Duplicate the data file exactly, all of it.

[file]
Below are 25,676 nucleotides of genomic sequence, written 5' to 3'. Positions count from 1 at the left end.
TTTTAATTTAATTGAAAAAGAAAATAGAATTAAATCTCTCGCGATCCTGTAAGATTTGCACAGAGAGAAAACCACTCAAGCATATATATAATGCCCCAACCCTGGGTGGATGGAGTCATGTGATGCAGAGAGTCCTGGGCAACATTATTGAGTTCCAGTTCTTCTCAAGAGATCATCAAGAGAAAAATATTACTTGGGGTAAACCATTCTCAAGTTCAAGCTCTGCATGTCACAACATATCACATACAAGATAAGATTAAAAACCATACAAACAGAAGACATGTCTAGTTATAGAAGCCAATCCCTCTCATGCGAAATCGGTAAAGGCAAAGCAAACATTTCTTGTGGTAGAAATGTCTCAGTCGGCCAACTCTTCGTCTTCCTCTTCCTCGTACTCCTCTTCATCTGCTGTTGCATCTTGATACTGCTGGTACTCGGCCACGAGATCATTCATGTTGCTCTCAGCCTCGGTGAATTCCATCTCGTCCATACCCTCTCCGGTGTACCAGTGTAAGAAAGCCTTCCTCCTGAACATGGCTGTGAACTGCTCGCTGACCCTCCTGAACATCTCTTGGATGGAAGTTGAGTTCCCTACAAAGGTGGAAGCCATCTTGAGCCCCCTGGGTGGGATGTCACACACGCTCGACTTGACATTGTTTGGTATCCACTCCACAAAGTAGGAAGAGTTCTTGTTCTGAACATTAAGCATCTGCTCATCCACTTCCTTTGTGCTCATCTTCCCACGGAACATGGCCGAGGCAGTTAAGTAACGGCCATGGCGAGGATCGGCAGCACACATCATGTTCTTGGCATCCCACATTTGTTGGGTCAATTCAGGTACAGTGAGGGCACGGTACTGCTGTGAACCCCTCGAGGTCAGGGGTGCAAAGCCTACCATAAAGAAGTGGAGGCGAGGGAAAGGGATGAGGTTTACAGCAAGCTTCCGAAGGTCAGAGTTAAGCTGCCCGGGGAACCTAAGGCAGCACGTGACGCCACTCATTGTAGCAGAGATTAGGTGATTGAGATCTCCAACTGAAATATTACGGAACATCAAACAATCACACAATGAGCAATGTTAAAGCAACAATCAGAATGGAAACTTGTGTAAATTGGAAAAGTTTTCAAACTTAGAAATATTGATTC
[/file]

Below are 25,676 nucleotides of genomic sequence, written 5' to 3'. Positions count from 1 at the left end.
TTTTAATTTAATTGAAAAAGAAAATAGAATTAAATCTCTCGCGATCCTGTAAGATTTGCACAGAGAGAAAACCACTCAAGCATATATATAATGCCCCAACCCTGGGTGGATGGAGTCATGTGATGCAGAGAGTCCTGGGCAACATTATTGAGTTCCAGTTCTTCTCAAGAGATCATCAAGAGAAAAATATTACTTGGGGTAAACCATTCTCAAGTTCAAGCTCTGCATGTCACAACATATCACATACAAGATAAGATTAAAAACCATACAAACAGAAGACATGTCTAGTTATAGAAGCCAATCCCTCTCATGCGAAATCGGTAAAGGCAAAGCAAACATTTCTTGTGGTAGAAATGTCTCAGTCGGCCAACTCTTCGTCTTCCTCTTCCTCGTACTCCTCTTCATCTGCTGTTGCATCTTGATACTGCTGGTACTCGGCCACGAGATCATTCATGTTGCTCTCAGCCTCGGTGAATTCCATCTCGTCCATACCCTCTCCGGTGTACCAGTGTAAGAAAGCCTTCCTCCTGAACATGGCTGTGAACTGCTCGCTGACCCTCCTGAACATCTCTTGGATGGAAGTTGAGTTCCCTACAAAGGTGGAAGCCATCTTGAGCCCCCTGGGTGGGATGTCACACACGCTCGACTTGACATTGTTTGGTATCCACTCCACAAAGTAGGAAGAGTTCTTGTTCTGAACATTAAGCATCTGCTCATCCACTTCCTTTGTGCTCATCTTCCCACGGAACATGGCCGAGGCAGTTAAGTAACGGCCATGGCGAGGATCGGCAGCACACATCATGTTCTTGGCATCCCACATTTGTTGGGTCAATTCAGGTACAGTGAGGGCACGGTACTGCTGTGAACCCCTCGAGGTCAGGGGTGCAAAGCCTACCATAAAGAAGTGGAGGCGAGGGAAAGGGATGAGGTTTACAGCAAGCTTCCGAAGGTCAGAGTTAAGCTGCCCGGGGAACCTAAGGCAGCACGTGACGCCACTCATTGTAGCAGAGATTAGGTGATTGAGATCTCCAACTGAAATATTACGGAACATCAAACAATCACACAATGAGCAATGTTAAAGCAACAATCAGAATGGAAACTTGTGTAAATTGGAAAAGTTTTCAAACTTAGAAATATTGATTC